Aqua­cul­ture as part of marine science

Glas­gow gath­er­ing pro­vides op­por­tu­ni­ties for cross fer­til­i­sa­tion of ideas

Fish Farmer - - Masts –Annual Meeting - BY JANET H BROWN

The an­nual science meet­ing of MASdS, tak­ing place in lasgow from Septem­ber 30 to Kc­to­ber 2, brings to­gether the marine science com­mu­nity and pro ides op­por­tu­ni­ties for the cross fer­til­i­sa­tion of ideas and techni ues.

MASdS oper­a­tions di­rec­tor r Mark ames pointed out that at last year s meet­ing in Ed­in­burgh there were more than 350 del­e­gates, 40 per cent of whom were non-aca­demics, in­clud­ing pol­icy mak­ers, reg­u­la­tors, in­dus­try rep­re­sen­tati es and E K stake­hold­ers.

dhis mix

Clock­wise from top right: Cleaner fish team Ben amin er­afa, ,er e Mi­gaud and Eric eclerc Mark ames SA C s ames e er­ill Richard Eew­ton

re­flects the ery broad spec­trum of is­sues co ered by the an­nual science meet­ing. t was de­scribed last year by one del­e­gate as a smor­gas­bord of a con­fer­ence , and in­deed with talks lim­ited to 12 min­utes and speak­ers in­structed to gi e ex­pla­na­tions in ac­ces­si­ble lan­guage, any­one in the ple­nary ses­sions can be ex­posed to a huge range of top­ics in one ses­sion.

dhe pro­gramme is ar­ranged so as few ses­sions as pos­si­ble o er­lap. t is this width and bre ity that makes this par­tic­u­lar meet­ing so use­ful.

t is a three-day e ent, with the first two days of mostly ple­nary ses­sions, while the third day has work­shops of a more spe­cialised na­ture, in­clud­ing a half day on sus­tain­able a ua­cul­ture and is­sues and op­por­tu­ni­ties at the in­ter­face be­tween en­gi­neer­ing and ecol­ogy in off­shore and marine re­new­ables .

MASdS (Marine Al­liance for Science and dech­nol­ogy for Scot­land) as an or­gan­i­sa­tion co ers a huge range of ex­per­tise and in­fras­truc­tural re­sources in the wide area of marine science. Re­search is or­gan­ised un­der three main themes marine sys­tems biodi er­sity and ecosys­tem ser ices and pro­ducti e seas, and within these ar­eas there are dif­fer­ent fo­rums, the coastal fo­rum, deep sea fo­rum, sus­tain­able a ua­cul­ture fo­rum and a marine energy fo­rum.

There is thus a huge range of ex­per­tise, all with a marine in­ter­est, where re­search is given the op­por­tu­nity to in­ter­act prof­itably with all in­ter­ests.

The most ob­vi­ous area where this cross link­age can be re­alised is in the area of the deep sea, where de­vel­op­ment of re­new­ables or decom­mis­sion­ing of drilling plat­forms can raise all sorts of ques­tions around cur­rents, sed­i­men­ta­tion pat­terns, im­pacts both neg­a­tive and pos­i­tive on marine fauna and ecosys­tems.

But with in­creas­ing pres­sure for aqua­cul­ture to move fur­ther off­shore, there are sim­i­lar ben­e­fits for these cross fer­til­i­sa­tion ben­e­fits, while even in in­shore sites there are ben­e­fits to be ob­tained from in­ter­ac­tions be­tween dis­ci­plines.

Just such ‘tech­nol­ogy meets bi­ol­ogy’ can be seen in one of the pre­sen­ta­tions to be given at the sus­tain­able aqua­cul­ture work­shop. Re­sults from a pro­ject in­ves­ti­gat­ing cleaner fish be­hav­iour in salmon net pens will be pre­sented for the first time.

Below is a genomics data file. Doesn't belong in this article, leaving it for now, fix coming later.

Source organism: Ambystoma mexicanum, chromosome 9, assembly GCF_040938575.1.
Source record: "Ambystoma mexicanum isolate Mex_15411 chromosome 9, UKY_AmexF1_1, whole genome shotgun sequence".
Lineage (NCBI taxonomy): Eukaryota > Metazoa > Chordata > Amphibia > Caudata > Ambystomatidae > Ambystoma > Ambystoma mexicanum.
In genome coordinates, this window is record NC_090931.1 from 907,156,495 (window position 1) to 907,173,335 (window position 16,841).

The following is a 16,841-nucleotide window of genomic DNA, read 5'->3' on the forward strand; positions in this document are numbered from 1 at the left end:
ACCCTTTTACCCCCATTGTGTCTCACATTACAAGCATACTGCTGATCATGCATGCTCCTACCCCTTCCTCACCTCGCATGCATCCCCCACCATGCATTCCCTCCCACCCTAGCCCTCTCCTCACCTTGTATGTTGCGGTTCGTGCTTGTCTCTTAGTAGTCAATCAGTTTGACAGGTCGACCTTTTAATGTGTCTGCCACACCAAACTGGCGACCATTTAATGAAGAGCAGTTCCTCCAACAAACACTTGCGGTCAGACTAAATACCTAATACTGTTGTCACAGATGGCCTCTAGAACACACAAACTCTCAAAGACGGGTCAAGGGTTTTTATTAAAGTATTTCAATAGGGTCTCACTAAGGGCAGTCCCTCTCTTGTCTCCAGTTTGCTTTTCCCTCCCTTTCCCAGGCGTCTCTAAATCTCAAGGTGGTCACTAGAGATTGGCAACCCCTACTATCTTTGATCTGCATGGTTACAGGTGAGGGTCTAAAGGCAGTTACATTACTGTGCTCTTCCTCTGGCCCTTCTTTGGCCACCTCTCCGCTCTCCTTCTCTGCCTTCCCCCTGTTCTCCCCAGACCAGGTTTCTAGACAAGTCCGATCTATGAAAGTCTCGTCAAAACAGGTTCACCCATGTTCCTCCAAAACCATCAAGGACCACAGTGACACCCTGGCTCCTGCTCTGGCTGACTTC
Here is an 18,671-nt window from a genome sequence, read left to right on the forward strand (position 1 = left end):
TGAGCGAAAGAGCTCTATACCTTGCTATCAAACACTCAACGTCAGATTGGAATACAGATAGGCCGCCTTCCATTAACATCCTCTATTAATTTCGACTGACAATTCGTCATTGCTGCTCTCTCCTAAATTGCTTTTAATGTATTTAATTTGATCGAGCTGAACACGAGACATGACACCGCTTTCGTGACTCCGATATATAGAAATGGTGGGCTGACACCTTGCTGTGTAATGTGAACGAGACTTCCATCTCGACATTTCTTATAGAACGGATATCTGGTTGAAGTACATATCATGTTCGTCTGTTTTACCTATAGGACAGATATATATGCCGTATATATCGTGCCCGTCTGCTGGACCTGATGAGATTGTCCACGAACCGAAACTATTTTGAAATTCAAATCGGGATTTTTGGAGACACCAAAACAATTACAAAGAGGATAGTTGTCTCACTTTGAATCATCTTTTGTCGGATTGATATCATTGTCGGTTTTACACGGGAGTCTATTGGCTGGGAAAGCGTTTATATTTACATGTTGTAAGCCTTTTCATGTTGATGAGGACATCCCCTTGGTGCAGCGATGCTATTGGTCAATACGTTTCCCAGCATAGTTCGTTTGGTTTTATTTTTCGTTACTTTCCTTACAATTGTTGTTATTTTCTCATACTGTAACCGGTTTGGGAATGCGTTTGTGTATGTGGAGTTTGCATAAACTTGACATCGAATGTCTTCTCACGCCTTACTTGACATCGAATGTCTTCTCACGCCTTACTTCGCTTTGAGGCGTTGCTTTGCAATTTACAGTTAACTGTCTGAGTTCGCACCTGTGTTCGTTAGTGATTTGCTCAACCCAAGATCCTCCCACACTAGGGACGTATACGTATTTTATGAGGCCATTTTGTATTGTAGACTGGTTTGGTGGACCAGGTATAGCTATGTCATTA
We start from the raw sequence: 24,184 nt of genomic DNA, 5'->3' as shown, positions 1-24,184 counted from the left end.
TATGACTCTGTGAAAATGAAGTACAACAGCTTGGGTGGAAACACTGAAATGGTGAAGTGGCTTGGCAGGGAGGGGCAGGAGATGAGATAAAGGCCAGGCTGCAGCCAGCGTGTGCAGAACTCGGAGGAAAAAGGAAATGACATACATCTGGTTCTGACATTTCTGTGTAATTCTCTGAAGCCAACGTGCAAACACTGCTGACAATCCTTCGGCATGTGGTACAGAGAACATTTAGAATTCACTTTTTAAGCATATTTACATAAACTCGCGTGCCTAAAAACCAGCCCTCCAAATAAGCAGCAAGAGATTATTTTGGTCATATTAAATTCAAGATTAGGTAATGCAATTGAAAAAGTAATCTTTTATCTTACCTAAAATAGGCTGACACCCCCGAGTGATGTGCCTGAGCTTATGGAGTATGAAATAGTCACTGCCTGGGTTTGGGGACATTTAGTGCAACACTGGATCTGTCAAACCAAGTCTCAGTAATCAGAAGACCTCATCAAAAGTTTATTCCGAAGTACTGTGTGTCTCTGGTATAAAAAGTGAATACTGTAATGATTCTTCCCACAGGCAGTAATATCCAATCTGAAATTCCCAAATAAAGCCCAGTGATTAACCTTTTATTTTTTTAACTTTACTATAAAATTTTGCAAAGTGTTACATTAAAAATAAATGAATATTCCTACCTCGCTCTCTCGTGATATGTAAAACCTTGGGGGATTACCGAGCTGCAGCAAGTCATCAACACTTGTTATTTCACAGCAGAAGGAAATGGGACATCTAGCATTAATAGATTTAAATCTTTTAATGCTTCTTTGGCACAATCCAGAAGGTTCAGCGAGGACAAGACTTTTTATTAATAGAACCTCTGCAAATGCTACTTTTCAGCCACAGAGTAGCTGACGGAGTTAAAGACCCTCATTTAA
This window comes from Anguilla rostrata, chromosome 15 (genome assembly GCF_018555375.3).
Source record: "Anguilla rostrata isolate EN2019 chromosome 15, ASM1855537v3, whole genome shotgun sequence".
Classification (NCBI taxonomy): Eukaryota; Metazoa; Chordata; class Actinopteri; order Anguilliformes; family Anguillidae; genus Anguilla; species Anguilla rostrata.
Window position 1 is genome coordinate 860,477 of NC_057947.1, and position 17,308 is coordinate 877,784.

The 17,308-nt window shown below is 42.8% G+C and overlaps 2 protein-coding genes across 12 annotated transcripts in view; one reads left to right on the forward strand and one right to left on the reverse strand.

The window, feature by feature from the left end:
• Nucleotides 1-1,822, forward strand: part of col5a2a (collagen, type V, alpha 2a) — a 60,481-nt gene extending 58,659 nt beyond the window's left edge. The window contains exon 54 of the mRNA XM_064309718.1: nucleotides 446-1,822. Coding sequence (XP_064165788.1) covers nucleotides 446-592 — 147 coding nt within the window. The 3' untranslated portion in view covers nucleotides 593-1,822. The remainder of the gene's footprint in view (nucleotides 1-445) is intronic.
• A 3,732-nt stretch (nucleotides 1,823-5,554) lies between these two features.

The pro­ject, funded by Sains­bury’s and Marine Harvest with the sup­port of the Scot­tish Aqua­cul­ture In­no­va­tion Cen­tre (SAIC) started in sum­mer 2014 un­der the lead of Pro­fes­sor Herve Mi­gaud and Dr Eric Leclercq with the sup­port of Ben­jamin Rer­afa from the In­sti­tute of Aqua­cul­ture at the Univer­sity of Stir­ling.

It uses hy­droa­cous­tic 3D track­ing tech­nol­ogy to study be­havioural and feed­ing pat­terns of cleaner fish (both bal­lan wrasse and lump­sucker used as bi­o­log­i­cal con­trols of sea lice) fol­low­ing de­ploy­ment in salmon sea pens.

The aim of the pro­ject is to im­ple­ment species spe­cific man­age­ment strate­gies to op­ti­mise cleaner fish wel­fare, sur­vival and ef­fi­ciency at de­lous­ing salmon.

Another of the projects un­der dis­cus­sion is life cy­cle as­sess­ment (LCA) of the po­ten­tial risks/ben­e­fits of in­creas­ing mar­i­cul­ture pro­duc­tion to par­tially re­place ter­res­trial pro­duc­tion of food and (bio)fuel.

This study, funded by WWF and Scot­tish Aqua­cul­ture Re­search Fo­rum (SARF) and car­ried out by re­searcher Dr Richard New­ton, found that the im­pacts are mostly as­so­ci­ated with feed pro­duc­tion so that de­spite the ac­tiv­ity be­ing car­ried out at sea, the fresh­wa­ter and land foot­prints can still be very high and on a sim­i­lar scale to the most ef­fi­cient ter­res­trial pro­duc­tion (chicken).

The key to re­duc­ing en­vi­ron­men­tal im­pact is there­fore bet­ter use of feed and more ef­fi­cient pro­duc­tion of the feed in­gre­di­ents.

As part of this work­shop, pre­sen­ters are asked to spec­u­late on fu­ture di­rec­tions of re­search. Maybe this is ac­tu­ally where in­dus­try par­tic­i­pants would be use­fully able to sug­gest ar­eas where they would like work done, since re­searchers can be re­luc­tant to share ideas un­til they are pub­lished and ac­knowl­edged.

This would fit with the first part of the work­shop where Dr James Dev­er­ill, di­rec­tor of re­search and in­no­va­tion at SAIC, will talk about “Fund­ing and man­ag­ing the sus­tain­able growth of Scot­tish aqua­cul­ture ca­pac­ity’.

For more in­for­ma­tion visit www.masts.­nual-science-meet­ing/

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